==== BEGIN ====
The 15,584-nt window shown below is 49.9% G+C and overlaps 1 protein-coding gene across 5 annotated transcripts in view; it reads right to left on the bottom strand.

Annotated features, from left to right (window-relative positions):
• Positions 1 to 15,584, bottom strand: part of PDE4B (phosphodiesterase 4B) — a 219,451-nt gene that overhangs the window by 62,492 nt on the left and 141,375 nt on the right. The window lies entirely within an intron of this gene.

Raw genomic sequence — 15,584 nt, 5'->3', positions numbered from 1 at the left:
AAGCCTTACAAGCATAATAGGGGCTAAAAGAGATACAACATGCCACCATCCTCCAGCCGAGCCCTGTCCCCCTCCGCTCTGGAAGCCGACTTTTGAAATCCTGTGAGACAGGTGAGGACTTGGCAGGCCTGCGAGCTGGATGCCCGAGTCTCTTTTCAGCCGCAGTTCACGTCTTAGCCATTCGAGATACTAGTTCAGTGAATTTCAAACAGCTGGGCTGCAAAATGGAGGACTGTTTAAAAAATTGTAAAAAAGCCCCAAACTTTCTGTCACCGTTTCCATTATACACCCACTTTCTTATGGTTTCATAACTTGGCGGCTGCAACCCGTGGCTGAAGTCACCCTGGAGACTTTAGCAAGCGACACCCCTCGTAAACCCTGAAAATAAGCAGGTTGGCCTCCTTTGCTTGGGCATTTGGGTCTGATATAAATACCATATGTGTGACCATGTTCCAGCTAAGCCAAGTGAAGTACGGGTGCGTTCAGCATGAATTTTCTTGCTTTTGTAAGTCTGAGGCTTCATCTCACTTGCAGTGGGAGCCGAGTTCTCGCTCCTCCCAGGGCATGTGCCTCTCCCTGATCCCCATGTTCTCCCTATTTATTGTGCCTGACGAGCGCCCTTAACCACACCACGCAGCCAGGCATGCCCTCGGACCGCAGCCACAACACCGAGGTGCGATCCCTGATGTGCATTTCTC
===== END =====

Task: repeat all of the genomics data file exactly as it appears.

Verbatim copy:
The 15,584-nt window shown below is 49.9% G+C and overlaps 1 protein-coding gene across 5 annotated transcripts in view; it reads right to left on the bottom strand.

Annotated features, from left to right (window-relative positions):
• Positions 1 to 15,584, bottom strand: part of PDE4B (phosphodiesterase 4B) — a 219,451-nt gene that overhangs the window by 62,492 nt on the left and 141,375 nt on the right. The window lies entirely within an intron of this gene.

Raw genomic sequence — 15,584 nt, 5'->3', positions numbered from 1 at the left:
AAGCCTTACAAGCATAATAGGGGCTAAAAGAGATACAACATGCCACCATCCTCCAGCCGAGCCCTGTCCCCCTCCGCTCTGGAAGCCGACTTTTGAAATCCTGTGAGACAGGTGAGGACTTGGCAGGCCTGCGAGCTGGATGCCCGAGTCTCTTTTCAGCCGCAGTTCACGTCTTAGCCATTCGAGATACTAGTTCAGTGAATTTCAAACAGCTGGGCTGCAAAATGGAGGACTGTTTAAAAAATTGTAAAAAAGCCCCAAACTTTCTGTCACCGTTTCCATTATACACCCACTTTCTTATGGTTTCATAACTTGGCGGCTGCAACCCGTGGCTGAAGTCACCCTGGAGACTTTAGCAAGCGACACCCCTCGTAAACCCTGAAAATAAGCAGGTTGGCCTCCTTTGCTTGGGCATTTGGGTCTGATATAAATACCATATGTGTGACCATGTTCCAGCTAAGCCAAGTGAAGTACGGGTGCGTTCAGCATGAATTTTCTTGCTTTTGTAAGTCTGAGGCTTCATCTCACTTGCAGTGGGAGCCGAGTTCTCGCTCCTCCCAGGGCATGTGCCTCTCCCTGATCCCCATGTTCTCCCTATTTATTGTGCCTGACGAGCGCCCTTAACCACACCACGCAGCCAGGCATGCCCTCGGACCGCAGCCACAACACCGAGGTGCGATCCCTGATGTGCATTTCTC